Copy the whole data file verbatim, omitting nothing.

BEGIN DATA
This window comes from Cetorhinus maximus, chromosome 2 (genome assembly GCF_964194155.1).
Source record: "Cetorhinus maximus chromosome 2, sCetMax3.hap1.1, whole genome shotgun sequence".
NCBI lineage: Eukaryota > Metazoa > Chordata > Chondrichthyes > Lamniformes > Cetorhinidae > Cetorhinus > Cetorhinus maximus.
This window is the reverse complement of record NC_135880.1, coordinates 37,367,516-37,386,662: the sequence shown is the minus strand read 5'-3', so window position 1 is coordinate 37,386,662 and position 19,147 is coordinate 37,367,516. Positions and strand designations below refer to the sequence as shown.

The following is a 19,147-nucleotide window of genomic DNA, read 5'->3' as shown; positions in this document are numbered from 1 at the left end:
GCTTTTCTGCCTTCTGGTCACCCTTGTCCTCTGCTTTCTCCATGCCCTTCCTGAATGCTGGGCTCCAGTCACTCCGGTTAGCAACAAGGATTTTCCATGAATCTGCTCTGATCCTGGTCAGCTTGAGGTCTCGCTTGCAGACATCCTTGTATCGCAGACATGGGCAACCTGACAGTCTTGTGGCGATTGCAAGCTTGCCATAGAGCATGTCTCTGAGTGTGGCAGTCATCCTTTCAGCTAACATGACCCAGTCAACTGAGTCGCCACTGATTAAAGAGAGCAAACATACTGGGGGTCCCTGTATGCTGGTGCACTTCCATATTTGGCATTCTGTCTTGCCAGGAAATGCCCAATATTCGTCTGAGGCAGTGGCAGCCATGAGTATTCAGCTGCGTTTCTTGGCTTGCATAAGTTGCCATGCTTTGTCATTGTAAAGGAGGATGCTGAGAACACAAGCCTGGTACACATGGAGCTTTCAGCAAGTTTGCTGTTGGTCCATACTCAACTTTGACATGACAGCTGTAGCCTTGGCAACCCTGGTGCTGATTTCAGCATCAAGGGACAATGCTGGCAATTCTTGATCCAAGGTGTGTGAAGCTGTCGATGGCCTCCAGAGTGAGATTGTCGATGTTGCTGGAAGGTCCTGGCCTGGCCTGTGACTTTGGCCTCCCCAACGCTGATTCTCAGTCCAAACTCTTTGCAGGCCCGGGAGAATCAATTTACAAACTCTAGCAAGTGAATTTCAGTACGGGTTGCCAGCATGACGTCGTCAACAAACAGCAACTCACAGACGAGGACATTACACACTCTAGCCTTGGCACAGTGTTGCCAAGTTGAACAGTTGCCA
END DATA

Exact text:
This window comes from Cetorhinus maximus, chromosome 2 (genome assembly GCF_964194155.1).
Source record: "Cetorhinus maximus chromosome 2, sCetMax3.hap1.1, whole genome shotgun sequence".
NCBI lineage: Eukaryota > Metazoa > Chordata > Chondrichthyes > Lamniformes > Cetorhinidae > Cetorhinus > Cetorhinus maximus.
This window is the reverse complement of record NC_135880.1, coordinates 37,367,516-37,386,662: the sequence shown is the minus strand read 5'-3', so window position 1 is coordinate 37,386,662 and position 19,147 is coordinate 37,367,516. Positions and strand designations below refer to the sequence as shown.

The following is a 19,147-nucleotide window of genomic DNA, read 5'->3' as shown; positions in this document are numbered from 1 at the left end:
GCTTTTCTGCCTTCTGGTCACCCTTGTCCTCTGCTTTCTCCATGCCCTTCCTGAATGCTGGGCTCCAGTCACTCCGGTTAGCAACAAGGATTTTCCATGAATCTGCTCTGATCCTGGTCAGCTTGAGGTCTCGCTTGCAGACATCCTTGTATCGCAGACATGGGCAACCTGACAGTCTTGTGGCGATTGCAAGCTTGCCATAGAGCATGTCTCTGAGTGTGGCAGTCATCCTTTCAGCTAACATGACCCAGTCAACTGAGTCGCCACTGATTAAAGAGAGCAAACATACTGGGGGTCCCTGTATGCTGGTGCACTTCCATATTTGGCATTCTGTCTTGCCAGGAAATGCCCAATATTCGTCTGAGGCAGTGGCAGCCATGAGTATTCAGCTGCGTTTCTTGGCTTGCATAAGTTGCCATGCTTTGTCATTGTAAAGGAGGATGCTGAGAACACAAGCCTGGTACACATGGAGCTTTCAGCAAGTTTGCTGTTGGTCCATACTCAACTTTGACATGACAGCTGTAGCCTTGGCAACCCTGGTGCTGATTTCAGCATCAAGGGACAATGCTGGCAATTCTTGATCCAAGGTGTGTGAAGCTGTCGATGGCCTCCAGAGTGAGATTGTCGATGTTGCTGGAAGGTCCTGGCCTGGCCTGTGACTTTGGCCTCCCCAACGCTGATTCTCAGTCCAAACTCTTTGCAGGCCCGGGAGAATCAATTTACAAACTCTAGCAAGTGAATTTCAGTACGGGTTGCCAGCATGACGTCGTCAACAAACAGCAACTCACAGACGAGGACATTACACACTCTAGCCTTGGCACAGTGTTGCCAAGTTGAACAGTTGCCA